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Abstract Detail

Biological Control of diseases and weeds (CFBC)

Wylie, Andrew C. [1], Nasir, Atta-ul [1], Punja, Zamir K. [1].

Assaying the efficacies of a fungal and a bacterial biocontrol agent in the presence of a microbial background.

Biological control of greenhouse plant diseases in soil-based growth media frequently used in organic production differs from that in hydroponic systems because soil contains a concentrated microbial population that the biocontrol organism is inoculated into. It has been demonstrated that populations of soil microbes can exhibit general suppression of plant diseases, and that biocontrol organisms can control plant diseases through specific suppression, but to our knowledge it has not been demonstrated how resident soil microbes suppress or enhance the ability of a biocontrol agent to control plant diseases. We are investigating whether biocontrol organisms can reduce the growth of plant pathogenic microorganisms in the presence of a background population of soil microbes: we describe an assay designed to determine this ability. The microbial population used in these trials was derived from vermicompost which was tested using PCR-DGGE to determine that a consistent microbial community was present. The assay itself measures the growth of a plant pathogenic fungus on a petri dish containing half-strength PDA, a lawn of organisms derived from a vermicompost tea extract, and a lawn of biological control agent, with associated control treatments. We tested the assay with the biocontrol agents Bacillus subtilis strain QST 713 (Rhapsody) and Clonostachys rosea f. catenulata (Gliocladium catenulatum) strain J1446 (Prestop), and the plant pathogen Fusarium oxysporum f. sp. radicis-cucumerinum (FORC). Both the vermicompost and Bacillus were antagonistic to FORC individually; in combination they were not any more effective. Clonostachys and vermicompost were also antagonistic to FORC individually, but in combination they were better than vermicompost alone and slightly better than Clonostachys alone. The assay will next be scaled up to include plants and test whether the effects observed here are reflected in an actual reduction in disease. This assay provides an expedient, reproducible technique for screening biological agents for antagonism against plant pathogens in systems that utilize soil-based media such as found in intensive organic greenhouse vegetable production.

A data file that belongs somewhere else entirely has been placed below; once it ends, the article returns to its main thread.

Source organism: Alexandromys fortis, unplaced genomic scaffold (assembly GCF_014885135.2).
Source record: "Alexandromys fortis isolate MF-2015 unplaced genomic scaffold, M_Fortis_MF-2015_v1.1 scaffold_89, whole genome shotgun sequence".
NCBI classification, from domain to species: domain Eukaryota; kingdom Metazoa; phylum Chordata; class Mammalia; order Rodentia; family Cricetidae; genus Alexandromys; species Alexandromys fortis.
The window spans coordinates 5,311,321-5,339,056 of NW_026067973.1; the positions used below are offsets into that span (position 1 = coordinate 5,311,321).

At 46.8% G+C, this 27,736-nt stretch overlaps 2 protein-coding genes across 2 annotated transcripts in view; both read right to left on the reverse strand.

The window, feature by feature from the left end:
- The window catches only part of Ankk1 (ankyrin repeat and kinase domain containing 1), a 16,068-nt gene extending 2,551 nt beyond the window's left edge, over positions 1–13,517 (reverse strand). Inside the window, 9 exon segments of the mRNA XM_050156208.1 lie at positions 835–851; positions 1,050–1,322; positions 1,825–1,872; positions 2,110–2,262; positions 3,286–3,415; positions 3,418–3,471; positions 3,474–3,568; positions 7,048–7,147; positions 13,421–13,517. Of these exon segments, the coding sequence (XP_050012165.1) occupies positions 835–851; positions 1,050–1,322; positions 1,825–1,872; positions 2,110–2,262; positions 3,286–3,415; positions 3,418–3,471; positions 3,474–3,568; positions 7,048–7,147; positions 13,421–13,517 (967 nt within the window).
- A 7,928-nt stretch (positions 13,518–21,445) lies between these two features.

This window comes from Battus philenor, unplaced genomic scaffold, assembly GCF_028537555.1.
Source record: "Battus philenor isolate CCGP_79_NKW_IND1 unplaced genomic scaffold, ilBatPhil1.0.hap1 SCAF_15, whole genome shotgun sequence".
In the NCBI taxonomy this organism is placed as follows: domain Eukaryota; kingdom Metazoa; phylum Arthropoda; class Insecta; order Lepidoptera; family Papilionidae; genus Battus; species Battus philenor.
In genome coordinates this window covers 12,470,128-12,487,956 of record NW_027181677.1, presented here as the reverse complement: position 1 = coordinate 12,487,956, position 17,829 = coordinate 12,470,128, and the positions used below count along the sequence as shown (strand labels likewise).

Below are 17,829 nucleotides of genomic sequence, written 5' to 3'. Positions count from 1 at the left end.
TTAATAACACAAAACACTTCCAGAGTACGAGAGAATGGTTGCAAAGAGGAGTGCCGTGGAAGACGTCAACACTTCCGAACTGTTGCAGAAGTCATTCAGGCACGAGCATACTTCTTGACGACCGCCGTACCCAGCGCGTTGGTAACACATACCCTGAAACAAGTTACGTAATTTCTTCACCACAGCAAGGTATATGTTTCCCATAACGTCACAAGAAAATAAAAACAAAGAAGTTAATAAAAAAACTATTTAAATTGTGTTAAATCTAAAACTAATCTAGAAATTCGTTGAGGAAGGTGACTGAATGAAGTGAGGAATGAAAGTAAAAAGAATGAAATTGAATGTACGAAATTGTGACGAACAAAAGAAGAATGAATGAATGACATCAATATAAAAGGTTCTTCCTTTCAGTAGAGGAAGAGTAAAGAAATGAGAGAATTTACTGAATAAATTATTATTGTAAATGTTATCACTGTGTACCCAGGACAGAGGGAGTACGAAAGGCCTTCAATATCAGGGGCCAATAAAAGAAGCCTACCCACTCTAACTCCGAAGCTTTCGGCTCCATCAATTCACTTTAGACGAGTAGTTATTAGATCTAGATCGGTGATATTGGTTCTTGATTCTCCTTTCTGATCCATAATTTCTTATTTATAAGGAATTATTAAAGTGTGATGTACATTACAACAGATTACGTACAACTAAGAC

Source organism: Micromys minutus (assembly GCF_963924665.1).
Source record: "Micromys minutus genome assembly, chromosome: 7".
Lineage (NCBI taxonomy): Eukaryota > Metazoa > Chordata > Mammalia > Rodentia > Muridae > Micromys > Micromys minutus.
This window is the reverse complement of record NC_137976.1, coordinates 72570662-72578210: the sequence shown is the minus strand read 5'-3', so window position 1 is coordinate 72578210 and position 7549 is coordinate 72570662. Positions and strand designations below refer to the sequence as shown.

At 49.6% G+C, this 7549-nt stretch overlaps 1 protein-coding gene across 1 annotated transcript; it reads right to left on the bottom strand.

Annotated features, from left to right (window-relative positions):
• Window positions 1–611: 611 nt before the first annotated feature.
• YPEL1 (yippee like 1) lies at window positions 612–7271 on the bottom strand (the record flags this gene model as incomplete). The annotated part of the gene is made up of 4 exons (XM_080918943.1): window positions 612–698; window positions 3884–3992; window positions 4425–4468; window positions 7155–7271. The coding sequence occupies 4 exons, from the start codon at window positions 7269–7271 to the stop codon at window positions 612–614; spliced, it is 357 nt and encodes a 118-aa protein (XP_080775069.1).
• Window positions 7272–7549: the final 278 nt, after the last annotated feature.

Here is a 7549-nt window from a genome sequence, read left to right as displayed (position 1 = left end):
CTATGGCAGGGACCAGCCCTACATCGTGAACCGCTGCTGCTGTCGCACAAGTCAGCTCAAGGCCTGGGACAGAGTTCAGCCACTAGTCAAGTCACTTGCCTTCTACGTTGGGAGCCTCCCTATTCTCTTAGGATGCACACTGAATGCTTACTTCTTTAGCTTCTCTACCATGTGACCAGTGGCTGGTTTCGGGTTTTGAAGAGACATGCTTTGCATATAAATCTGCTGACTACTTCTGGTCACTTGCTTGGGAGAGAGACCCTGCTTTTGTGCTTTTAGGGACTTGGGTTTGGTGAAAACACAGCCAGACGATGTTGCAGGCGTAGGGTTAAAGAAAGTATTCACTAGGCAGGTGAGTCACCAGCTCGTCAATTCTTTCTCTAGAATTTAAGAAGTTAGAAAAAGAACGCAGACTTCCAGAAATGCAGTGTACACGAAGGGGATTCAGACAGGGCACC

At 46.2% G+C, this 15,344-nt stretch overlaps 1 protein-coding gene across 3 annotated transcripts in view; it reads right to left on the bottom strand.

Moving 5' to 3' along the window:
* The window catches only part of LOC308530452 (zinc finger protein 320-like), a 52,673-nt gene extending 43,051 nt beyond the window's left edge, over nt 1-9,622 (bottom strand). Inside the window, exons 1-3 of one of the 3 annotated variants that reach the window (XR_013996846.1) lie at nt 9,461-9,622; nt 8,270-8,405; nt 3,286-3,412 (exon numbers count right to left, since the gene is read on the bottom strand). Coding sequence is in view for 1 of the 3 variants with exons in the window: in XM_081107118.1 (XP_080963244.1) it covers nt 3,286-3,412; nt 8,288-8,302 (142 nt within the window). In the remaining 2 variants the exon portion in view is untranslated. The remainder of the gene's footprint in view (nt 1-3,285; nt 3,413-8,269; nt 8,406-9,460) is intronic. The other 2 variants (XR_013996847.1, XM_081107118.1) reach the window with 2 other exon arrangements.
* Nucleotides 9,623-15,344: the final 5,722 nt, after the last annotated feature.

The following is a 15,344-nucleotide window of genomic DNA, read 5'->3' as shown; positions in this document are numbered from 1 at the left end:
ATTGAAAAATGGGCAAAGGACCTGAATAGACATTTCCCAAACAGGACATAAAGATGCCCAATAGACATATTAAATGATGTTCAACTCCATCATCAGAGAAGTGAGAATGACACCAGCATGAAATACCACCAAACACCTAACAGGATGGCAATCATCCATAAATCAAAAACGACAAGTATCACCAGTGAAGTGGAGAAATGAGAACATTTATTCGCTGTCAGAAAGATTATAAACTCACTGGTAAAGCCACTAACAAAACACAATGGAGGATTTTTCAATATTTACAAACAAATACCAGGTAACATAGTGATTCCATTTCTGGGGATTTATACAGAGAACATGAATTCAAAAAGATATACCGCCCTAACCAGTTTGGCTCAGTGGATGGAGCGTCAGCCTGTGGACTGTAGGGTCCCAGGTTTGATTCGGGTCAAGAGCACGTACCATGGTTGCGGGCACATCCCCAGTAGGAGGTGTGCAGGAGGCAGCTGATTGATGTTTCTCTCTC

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1 - Simon Fraser University, Biological Sciences, 8888 University Drive, Burnaby, BC, V5A 1S6, Canada

biological control
greenhouse vegetable production

Presentation Type: Oral Paper:Papers for Topics
Session: 75
Location: Salon 2/The Shaw Conference Centre
Date: Wednesday, July 29th, 2015
Time: 4:15 PM
Number: 75003
Abstract ID:789
Candidate for Awards:CPS Best Student Presentation Awards

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